Pulsed Electromagnetic Fields for Clinical Applications presents the historical development, the state of art, and the future of the application of pulsed electromagnetic fields (PEMFs) for the treatment of various medical problems, including initiating various healing processes from delayed fractures and pain relief to multiple sclerosis and Parkinson’s disease. The emphasis is on the development of scientific methods to be implemented in clinical application.
In perspective, this modality provides a practical, exogenous method for inducing cell and tissue modification attempted to the injured tissues to their normal physiological status. The book reviews the current state of equipment for PEMFs and highlights worldwide therapeutic achievements.
- It explores the past, present, and future of PEMF therapies.
- It presents the development of theory and laboratory research during the last 70 years.
- It reviews the available equipment for PEMF.
- It reviews the state of the art of worldwide therapeutic achievements.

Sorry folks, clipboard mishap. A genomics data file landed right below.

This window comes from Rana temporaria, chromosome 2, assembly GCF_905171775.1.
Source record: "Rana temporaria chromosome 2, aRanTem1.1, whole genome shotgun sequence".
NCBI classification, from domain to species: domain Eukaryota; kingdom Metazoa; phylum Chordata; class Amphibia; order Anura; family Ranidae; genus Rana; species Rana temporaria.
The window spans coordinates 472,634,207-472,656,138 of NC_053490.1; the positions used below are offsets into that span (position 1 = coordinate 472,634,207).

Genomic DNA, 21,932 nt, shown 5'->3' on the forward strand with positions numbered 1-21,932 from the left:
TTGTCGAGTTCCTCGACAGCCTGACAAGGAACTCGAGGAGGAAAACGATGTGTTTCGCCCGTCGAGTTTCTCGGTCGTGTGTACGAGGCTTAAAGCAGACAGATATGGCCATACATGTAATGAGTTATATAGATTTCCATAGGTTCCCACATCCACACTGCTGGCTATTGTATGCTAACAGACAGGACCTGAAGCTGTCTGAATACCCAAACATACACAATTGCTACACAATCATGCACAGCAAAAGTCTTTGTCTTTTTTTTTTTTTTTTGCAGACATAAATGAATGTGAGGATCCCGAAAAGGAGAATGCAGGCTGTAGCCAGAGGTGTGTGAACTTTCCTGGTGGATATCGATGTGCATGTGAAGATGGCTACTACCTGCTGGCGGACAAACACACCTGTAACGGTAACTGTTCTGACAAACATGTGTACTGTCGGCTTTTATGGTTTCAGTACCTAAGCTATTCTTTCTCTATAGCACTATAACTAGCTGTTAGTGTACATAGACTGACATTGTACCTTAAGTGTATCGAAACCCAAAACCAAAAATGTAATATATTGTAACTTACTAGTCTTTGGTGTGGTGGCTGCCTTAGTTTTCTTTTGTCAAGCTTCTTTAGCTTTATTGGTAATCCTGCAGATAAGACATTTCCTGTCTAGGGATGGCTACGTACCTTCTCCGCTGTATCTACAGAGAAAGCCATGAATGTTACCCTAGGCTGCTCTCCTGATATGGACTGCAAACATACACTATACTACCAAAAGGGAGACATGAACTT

- It includes recent achievements and applications of electroporation modalities.
1. Electric-Electromagnetic Stimulation-Electroporation 2. Pulsed Electromagnetic Fields: From Signaling to Healing 3. Biophysical stimulation of bone growth in fractures 4. Biophysical stimulation of articular cartilage for chondroprotection and chondroregeneration 5. Electromagnetic Field Effects on Soft Tissues – Muscles and Tendons 6. Clinical use of pulsed electromagnetic fields (PEMFs) 7. Electromagnetic Fields in relation to Cardiac and Vascular Function 8. Towards ELF magnetic fields for the treatment of cancer 9. Terahertz electromagnetic fields in diagnostic and therapeutic settings – potentials and challenges 10. Nano-Pulse Stimulation therapy: a novel, non-thermal method for clearing skin lesions 11. Calcium Electroporation – A Novel Treatment to Overcome Cancer-Mediated Immune Suppression 12. A History of Pulsed Electromagnetic Fields 13. A Brief History of Orthofix Medical Inc. Bio-Stimulation 14. History of the Frank Reidy Research Center for Bioelectrics